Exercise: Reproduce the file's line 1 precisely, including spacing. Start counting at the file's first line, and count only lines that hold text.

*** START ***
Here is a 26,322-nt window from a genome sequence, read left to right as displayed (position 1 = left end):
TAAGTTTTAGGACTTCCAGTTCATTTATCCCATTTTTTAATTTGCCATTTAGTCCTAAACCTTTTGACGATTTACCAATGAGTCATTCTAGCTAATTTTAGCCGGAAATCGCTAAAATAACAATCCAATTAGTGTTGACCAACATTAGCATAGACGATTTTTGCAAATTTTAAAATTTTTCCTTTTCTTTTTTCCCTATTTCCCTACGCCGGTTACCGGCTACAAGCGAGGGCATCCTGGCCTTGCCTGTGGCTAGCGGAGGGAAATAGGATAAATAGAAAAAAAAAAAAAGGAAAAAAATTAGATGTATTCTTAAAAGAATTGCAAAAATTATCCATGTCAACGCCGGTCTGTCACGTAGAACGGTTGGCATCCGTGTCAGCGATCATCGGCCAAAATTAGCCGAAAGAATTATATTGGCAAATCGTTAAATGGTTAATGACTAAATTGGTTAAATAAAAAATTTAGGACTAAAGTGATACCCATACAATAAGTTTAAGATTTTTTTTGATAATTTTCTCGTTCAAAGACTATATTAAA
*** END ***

Here is a 26,322-nt window from a genome sequence, read left to right as displayed (position 1 = left end):